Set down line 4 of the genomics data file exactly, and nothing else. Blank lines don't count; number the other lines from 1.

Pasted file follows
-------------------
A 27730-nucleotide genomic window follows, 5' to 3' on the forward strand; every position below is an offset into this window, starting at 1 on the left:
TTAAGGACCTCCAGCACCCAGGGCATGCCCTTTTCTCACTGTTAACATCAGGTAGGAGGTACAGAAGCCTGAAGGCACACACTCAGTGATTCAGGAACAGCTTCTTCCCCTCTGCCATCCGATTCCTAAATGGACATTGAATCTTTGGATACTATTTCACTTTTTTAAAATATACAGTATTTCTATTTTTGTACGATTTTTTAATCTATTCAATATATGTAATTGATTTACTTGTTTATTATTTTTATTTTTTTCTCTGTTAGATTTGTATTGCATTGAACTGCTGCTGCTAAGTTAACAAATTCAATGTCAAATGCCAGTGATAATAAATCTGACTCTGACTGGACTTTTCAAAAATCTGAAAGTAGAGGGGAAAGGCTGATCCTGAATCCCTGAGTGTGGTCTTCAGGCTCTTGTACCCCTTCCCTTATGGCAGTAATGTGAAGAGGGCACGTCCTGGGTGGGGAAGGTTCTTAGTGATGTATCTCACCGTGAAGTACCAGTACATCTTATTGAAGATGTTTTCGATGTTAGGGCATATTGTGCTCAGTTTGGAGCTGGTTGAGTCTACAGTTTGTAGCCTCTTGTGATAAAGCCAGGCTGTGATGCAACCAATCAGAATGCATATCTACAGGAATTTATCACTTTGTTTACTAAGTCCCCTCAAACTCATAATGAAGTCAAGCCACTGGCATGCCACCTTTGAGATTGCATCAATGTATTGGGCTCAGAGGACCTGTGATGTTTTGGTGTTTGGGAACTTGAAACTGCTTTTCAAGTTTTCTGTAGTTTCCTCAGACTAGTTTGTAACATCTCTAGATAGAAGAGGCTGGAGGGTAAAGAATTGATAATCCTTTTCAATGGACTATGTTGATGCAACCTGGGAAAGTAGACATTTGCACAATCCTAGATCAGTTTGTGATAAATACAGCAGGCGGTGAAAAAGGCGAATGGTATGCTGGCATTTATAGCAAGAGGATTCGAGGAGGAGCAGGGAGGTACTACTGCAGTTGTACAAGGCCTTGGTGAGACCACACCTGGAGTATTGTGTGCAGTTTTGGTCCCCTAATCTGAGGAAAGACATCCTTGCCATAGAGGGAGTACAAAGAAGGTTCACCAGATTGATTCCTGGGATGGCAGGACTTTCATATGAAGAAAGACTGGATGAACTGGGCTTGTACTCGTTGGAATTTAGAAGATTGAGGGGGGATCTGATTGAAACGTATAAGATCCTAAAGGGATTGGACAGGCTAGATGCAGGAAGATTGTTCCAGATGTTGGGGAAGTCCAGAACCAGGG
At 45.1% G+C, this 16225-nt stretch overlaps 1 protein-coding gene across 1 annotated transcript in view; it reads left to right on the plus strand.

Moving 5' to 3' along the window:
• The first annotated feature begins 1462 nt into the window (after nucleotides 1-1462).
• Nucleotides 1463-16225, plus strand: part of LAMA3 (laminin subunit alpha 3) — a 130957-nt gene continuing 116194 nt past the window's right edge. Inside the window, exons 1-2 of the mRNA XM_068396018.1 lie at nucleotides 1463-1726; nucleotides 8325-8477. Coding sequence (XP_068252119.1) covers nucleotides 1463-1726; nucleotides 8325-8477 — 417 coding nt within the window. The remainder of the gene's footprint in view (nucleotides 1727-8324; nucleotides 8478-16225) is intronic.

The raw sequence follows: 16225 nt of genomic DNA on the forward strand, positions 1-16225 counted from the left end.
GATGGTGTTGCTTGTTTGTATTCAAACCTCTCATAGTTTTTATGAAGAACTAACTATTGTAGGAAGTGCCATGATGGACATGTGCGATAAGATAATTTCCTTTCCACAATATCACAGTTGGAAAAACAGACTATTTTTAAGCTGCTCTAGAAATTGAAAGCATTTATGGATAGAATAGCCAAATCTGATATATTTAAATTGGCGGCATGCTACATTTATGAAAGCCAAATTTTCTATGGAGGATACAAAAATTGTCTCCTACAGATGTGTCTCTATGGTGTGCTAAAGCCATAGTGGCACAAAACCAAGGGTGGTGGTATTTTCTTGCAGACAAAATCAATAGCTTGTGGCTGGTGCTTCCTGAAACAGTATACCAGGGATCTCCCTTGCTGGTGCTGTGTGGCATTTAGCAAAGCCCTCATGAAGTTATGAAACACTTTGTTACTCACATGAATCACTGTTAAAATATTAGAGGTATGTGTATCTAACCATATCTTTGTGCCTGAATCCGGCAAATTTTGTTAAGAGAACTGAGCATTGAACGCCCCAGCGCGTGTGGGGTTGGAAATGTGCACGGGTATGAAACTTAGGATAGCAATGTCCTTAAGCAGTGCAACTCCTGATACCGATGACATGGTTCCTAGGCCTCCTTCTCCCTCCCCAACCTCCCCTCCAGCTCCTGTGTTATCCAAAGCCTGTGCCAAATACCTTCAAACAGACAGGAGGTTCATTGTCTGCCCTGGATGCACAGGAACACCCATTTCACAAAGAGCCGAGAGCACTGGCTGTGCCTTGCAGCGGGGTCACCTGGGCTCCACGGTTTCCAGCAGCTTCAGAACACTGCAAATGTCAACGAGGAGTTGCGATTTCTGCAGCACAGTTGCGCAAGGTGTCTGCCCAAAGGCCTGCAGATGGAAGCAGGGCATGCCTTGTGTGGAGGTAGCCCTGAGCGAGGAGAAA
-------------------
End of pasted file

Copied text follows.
Moving 5' to 3' along the window: